Pre-Columbian, Ecuador, Jamacoaque culture, ca. 500 CE. A large ceramic vessel in the form of a transformational beast - probably representing a shaman in the act of transformation. The shaman, which appears caught between human and jaguar, crouches low on its animal haunches, its tail and legs forming the base of the vessel. The figure's humanoid head rears, with coffee-bean eyes, a curved, ring-like nose, ears pierced with large spool earrings, and a crown-like headdress; the mouth is full of fangs, and a huge, forked tongue hangs down from between its lips, reaching down to touch its chest as if prehensile. The vessel, conical in form with a thick rim, rises from the back of this creature. Two serpents in relief, their heads rising near the figure's crown, decorate the exterior of the rim. Size: 7.25" W x 10.85" H (18.4 cm x 27.6 cm); 14" H (35.6 cm) on included custom stand.
A smaller figure of similar form but with a huge, curved headdress, leans against the side of the vessel, giving the impression of being on hallucinogenic drugs, drunk, or otherwise incapacitated. This figure also has a jaguar-like mouth of fangs and a forked tongue; two serpent heads project from the top of his headdress. Researchers have suggested that similar artwork with smaller figures atop shamans are representative of two selves: the shaman undergoing the physical act of transformation (the larger figure), and his or her alter ego, experiencing an augmented reality.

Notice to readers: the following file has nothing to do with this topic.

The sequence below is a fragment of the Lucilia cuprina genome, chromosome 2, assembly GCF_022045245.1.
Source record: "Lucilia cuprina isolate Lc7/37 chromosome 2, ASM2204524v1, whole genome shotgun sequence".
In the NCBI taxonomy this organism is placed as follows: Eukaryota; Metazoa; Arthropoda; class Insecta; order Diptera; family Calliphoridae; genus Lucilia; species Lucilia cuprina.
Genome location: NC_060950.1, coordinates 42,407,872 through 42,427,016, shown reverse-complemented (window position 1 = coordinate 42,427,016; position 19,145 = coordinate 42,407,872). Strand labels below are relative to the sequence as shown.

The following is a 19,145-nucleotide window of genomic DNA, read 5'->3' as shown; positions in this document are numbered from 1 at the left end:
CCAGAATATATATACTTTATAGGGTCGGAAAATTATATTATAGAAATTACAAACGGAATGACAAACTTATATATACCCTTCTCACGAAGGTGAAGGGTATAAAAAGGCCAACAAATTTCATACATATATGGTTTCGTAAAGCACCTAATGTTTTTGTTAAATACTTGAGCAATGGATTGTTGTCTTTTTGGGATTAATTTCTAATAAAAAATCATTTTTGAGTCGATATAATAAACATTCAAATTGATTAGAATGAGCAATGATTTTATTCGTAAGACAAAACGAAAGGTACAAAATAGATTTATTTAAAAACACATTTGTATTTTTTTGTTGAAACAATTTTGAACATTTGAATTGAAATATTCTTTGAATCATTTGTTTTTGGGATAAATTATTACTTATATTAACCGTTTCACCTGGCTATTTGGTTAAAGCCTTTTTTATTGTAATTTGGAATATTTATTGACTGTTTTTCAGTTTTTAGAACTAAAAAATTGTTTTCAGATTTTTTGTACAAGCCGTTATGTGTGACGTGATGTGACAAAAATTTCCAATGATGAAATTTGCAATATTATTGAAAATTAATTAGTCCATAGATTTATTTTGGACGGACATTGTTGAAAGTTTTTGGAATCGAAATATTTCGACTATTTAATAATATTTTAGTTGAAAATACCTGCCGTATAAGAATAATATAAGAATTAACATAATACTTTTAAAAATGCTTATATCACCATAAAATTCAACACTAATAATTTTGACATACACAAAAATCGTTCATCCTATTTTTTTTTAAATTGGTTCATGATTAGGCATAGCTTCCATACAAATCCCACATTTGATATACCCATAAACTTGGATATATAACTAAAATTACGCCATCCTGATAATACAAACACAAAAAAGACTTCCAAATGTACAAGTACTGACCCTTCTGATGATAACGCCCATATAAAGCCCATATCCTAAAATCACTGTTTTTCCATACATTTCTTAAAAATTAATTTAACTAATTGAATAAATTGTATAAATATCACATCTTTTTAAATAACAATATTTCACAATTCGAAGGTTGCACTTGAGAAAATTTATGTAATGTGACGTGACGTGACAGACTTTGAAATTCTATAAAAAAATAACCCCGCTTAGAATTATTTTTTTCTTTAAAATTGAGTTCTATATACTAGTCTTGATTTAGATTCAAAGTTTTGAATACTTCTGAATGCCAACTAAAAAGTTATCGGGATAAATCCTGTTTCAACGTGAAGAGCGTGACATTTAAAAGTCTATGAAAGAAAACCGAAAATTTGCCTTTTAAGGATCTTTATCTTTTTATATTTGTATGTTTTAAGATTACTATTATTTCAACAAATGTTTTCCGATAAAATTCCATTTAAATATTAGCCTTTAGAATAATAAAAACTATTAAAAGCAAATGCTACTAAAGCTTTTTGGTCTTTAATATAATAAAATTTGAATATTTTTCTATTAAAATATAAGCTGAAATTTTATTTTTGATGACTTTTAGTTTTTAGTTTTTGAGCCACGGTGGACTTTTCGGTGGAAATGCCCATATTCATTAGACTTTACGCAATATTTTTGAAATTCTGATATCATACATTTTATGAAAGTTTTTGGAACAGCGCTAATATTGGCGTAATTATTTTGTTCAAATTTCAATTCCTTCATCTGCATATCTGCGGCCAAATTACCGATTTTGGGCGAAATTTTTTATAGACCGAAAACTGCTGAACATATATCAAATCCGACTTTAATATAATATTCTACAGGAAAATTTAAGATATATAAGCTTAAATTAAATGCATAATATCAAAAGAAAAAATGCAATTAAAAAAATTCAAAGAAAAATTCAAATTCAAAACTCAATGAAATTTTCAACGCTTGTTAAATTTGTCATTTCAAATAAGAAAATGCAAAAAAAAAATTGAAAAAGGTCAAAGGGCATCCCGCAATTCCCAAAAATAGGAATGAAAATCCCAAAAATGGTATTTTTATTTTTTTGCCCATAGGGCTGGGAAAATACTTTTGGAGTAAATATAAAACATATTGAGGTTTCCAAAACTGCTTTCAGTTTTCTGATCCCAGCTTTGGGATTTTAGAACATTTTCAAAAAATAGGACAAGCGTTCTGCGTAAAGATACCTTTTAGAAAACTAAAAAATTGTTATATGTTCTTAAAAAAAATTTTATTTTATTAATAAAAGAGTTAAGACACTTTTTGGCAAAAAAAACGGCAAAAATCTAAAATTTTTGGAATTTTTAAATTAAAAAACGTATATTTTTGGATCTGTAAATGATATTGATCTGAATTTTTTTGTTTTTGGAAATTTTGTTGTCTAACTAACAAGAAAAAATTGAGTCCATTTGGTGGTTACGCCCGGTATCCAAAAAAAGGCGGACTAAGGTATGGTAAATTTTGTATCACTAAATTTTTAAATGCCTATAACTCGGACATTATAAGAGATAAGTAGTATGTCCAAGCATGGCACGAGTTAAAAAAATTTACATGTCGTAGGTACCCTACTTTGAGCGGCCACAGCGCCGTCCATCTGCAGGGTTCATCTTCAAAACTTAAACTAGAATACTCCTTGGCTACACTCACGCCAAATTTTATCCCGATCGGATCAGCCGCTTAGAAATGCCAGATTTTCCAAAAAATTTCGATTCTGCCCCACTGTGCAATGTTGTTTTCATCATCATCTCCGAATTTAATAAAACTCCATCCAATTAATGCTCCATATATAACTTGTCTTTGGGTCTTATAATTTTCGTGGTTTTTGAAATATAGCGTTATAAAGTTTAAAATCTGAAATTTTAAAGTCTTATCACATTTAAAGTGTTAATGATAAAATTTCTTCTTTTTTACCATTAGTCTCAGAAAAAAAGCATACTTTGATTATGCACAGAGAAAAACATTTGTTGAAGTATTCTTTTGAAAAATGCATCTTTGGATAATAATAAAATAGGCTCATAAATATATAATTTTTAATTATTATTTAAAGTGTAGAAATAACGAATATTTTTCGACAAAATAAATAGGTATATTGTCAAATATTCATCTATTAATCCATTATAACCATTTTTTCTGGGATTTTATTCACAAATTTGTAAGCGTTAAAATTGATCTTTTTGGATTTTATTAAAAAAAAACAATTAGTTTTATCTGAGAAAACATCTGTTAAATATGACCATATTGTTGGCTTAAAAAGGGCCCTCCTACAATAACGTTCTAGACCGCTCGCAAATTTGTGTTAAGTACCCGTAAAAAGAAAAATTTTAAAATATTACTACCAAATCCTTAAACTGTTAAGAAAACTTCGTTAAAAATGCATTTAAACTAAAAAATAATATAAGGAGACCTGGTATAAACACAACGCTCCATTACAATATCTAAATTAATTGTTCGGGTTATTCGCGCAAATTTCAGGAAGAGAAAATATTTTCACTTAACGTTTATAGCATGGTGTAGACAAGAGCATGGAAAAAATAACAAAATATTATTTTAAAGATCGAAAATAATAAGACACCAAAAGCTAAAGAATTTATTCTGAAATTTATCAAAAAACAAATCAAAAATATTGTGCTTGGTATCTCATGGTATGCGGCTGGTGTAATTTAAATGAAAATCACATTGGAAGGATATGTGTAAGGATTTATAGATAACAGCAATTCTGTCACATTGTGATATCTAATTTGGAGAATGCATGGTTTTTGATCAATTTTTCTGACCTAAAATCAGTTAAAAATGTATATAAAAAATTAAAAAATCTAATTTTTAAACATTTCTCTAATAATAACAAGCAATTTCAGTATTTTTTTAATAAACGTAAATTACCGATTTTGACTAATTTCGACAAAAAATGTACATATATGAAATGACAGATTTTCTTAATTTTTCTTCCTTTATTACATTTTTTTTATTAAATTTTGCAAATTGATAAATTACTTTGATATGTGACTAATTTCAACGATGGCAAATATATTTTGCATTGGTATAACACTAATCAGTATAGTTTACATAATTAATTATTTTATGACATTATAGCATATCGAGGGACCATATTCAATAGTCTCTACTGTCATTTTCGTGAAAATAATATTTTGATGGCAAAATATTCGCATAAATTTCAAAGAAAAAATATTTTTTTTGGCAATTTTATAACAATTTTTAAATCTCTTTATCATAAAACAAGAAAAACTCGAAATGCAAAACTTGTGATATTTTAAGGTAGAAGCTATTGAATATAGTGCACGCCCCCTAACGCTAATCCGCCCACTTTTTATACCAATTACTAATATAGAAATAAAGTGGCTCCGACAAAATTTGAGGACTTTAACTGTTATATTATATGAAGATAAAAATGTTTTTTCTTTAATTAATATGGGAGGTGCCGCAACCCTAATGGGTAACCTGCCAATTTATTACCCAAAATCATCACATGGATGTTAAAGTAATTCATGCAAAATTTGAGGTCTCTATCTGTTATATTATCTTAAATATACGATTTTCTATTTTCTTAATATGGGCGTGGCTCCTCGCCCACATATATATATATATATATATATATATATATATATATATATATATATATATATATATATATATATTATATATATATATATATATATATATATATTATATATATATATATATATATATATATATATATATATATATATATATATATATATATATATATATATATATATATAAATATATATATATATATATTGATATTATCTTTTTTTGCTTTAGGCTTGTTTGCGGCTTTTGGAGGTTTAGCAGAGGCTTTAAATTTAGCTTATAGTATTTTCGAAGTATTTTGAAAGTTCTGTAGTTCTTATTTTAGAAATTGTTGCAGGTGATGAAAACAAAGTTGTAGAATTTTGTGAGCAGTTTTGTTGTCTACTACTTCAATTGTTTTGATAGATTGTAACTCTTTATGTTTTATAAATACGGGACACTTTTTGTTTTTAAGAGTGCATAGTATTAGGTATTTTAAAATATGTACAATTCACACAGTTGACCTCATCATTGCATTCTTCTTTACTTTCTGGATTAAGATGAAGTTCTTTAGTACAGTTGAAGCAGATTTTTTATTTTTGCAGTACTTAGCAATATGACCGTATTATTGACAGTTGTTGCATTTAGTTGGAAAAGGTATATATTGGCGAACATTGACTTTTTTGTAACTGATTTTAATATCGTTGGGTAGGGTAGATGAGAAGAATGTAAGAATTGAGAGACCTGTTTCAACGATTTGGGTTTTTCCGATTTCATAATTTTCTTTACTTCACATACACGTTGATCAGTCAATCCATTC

This piece has been tested using thermoluminescence (TL) and has been found to be ancient and of the period stated. A full report will accompany purchase.
Provenance: private Hawaii, USA collection; ex T. Misenhimer, Hollywood Film Producer
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Back legs and one side of the bowl have been repaired and restored, as has the headdress of the smaller figures.